NaMo is in Nano form in rural Andhra Pradesh, literally cut to size as compared to his larger-than-life images in north India. He stands no larger than Chandrababu Naidu, Balakrishna (actor and N T Rama Rao’s son) and Pawan Kalyan (Chiranjeevi’s brother actor and founder of Jana Sena) on their posters together. In a state that loves abbreviations, NaMo has made way for MoNaBaPa.
Naidu has accompanied Narendra Modi in city rallies but in Srungavruksham village near the coast, he reserves the first Modi reference to the 23rd minute in a 25-minute address. It doesn’t get any response, nor when Naidu tries again a minute later. It’s when he refers to wild card Pawan Kalyan that wild cheers fill the air.
Thirty years after the TDP dramatically emerged the main national opposition to Rajiv Gandhi, and after 10 years out of power — with the BJP and away from it, and then with a tryst with the third front — Naidu is not taking any chances. After his hesitant days as backroom organiser 20 years ago when he snatched the reins of the party from NTR, his father-in-law, Naidu is today the biggest campaigner for his party and he gives it all he has, responding to comments, cheers and even barracking from the 500-odd-strong audience that has gathered in village Srungavruksham near Tuni, and has waited in the heat for almost two hours to hear ‘Babu’.
With Y S R Reddy dead and the Congress seemingly out of the fray, it should have been a cakewalk, but a very complex and crowded opposition space has made this a very difficult election for Naidu. Cyberbabu is throwing promises of agricultural loan waivers, licences coming home, an SMS safety service for women as well as high-tech infrastructure, and BC (backward community) status for the Kapus, an agricultural community dominant in these parts.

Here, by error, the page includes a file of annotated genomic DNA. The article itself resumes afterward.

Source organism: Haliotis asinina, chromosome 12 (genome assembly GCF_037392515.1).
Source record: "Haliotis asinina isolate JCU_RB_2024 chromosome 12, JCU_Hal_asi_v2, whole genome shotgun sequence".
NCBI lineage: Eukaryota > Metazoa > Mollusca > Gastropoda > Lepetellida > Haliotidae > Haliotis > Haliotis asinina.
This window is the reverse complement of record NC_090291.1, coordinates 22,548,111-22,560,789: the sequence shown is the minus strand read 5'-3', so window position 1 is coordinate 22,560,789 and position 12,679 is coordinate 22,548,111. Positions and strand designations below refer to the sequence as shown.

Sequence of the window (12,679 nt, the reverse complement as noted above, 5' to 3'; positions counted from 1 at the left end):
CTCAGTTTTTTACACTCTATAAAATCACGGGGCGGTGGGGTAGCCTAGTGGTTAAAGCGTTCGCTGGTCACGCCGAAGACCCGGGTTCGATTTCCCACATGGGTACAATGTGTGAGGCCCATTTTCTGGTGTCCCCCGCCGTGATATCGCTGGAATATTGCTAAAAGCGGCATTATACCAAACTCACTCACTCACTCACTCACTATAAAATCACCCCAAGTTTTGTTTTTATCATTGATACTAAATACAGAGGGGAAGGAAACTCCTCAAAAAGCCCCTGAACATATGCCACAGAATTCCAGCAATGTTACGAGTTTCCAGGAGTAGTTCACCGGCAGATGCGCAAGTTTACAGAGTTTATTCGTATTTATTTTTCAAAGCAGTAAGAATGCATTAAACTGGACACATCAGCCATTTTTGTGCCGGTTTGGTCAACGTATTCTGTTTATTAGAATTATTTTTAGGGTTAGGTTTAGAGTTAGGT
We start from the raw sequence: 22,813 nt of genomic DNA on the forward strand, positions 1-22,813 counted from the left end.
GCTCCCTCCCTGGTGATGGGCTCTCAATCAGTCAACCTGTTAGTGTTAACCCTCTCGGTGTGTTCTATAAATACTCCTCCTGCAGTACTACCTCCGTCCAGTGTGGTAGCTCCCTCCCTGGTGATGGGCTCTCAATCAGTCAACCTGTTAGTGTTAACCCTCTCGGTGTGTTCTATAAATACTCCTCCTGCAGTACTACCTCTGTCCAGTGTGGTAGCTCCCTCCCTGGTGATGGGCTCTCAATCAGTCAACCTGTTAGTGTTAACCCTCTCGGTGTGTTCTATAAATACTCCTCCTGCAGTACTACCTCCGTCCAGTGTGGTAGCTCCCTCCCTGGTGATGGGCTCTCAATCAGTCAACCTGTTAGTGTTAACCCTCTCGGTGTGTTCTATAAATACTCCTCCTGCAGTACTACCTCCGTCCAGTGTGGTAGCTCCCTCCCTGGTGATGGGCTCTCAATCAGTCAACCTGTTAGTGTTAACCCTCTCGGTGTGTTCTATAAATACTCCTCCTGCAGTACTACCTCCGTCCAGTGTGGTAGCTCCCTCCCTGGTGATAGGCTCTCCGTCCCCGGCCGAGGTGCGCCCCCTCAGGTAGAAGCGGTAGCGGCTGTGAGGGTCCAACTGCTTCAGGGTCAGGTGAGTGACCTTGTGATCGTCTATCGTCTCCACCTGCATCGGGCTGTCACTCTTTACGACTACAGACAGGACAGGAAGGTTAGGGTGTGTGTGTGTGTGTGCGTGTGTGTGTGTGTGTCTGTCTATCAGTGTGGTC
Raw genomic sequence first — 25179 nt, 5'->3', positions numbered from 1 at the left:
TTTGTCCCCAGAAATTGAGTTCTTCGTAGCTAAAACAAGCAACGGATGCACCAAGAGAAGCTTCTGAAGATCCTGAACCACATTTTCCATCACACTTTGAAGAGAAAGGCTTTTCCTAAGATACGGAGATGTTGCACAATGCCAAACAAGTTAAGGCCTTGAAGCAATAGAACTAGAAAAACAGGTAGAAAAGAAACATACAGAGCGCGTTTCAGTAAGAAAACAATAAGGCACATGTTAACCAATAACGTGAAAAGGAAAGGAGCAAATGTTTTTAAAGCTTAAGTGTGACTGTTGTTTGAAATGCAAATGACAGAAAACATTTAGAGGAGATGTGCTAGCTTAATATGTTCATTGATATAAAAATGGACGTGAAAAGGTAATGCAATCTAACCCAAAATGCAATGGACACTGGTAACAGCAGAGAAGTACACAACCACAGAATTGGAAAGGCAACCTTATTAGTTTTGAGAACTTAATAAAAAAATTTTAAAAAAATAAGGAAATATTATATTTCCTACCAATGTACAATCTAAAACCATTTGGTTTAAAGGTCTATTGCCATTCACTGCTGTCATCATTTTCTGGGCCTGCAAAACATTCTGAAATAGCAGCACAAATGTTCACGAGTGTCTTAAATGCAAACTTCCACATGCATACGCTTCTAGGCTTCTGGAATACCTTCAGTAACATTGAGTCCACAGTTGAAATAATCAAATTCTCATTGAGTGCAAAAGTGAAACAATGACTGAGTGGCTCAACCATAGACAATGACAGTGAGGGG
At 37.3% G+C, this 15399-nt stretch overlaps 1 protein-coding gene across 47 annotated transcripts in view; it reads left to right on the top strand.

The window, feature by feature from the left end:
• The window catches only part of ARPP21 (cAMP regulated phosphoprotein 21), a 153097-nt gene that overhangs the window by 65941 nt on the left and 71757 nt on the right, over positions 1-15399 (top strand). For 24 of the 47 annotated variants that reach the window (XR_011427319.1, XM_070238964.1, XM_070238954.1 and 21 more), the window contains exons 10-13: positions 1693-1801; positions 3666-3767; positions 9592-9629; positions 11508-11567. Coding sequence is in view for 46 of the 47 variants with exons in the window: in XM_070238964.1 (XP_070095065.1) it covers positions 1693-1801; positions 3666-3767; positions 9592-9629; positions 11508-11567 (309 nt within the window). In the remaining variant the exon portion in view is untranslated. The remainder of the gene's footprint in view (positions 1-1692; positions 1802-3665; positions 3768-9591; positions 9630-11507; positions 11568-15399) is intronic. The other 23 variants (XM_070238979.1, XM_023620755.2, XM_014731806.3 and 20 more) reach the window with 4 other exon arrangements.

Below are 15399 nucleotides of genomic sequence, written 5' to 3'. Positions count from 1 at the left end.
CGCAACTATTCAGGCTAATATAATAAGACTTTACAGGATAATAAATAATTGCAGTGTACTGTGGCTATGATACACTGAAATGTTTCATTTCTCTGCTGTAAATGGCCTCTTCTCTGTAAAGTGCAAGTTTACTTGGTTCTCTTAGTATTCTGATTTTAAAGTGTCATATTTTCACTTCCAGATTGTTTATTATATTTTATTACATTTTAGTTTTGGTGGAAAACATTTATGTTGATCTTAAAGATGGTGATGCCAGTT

His campaign is pungent and aggressive. The desperation to claim the opposition space is reflected in his urging the people to stay angry and use their kopa (anger) skilfully. He goes as far as to call the challenger in this election, Jagan Reddy, “psycho”. It’s not a stray description but one he uses several times, as he says a vote to “psycho” Jagan would be a vote for the Congress. He berates the Congress but appears to take the “anger” against the Congress for granted and trains his guns on Jagan’s party. He terms YSRCP supporters thieves and warns the audience of loyalists that there may be some YSRCP “pickpockets” amongst them.
Naidu has swallowed a lot of pride to try and present the competent and stable coalition that Seemandhra needs. He has even patched up with Balakrishna, his brother-in-law, and tried to enforce a seamless connect with Pawan Kalyan, the crowd-puller.
P V Rangayya Naidu, 81, a former IPS officer, veteran Congressman and former union minister, sums up the rival party: “Chandrababu Naidu has taken a blood transfusion from the Congress, by admitting even 30-year veterans and giving them tickets. He has used the BJP as a crutch, hoping for some votes on a claim of having a line with who he thinks will win in Delhi. Let’s see what happens.”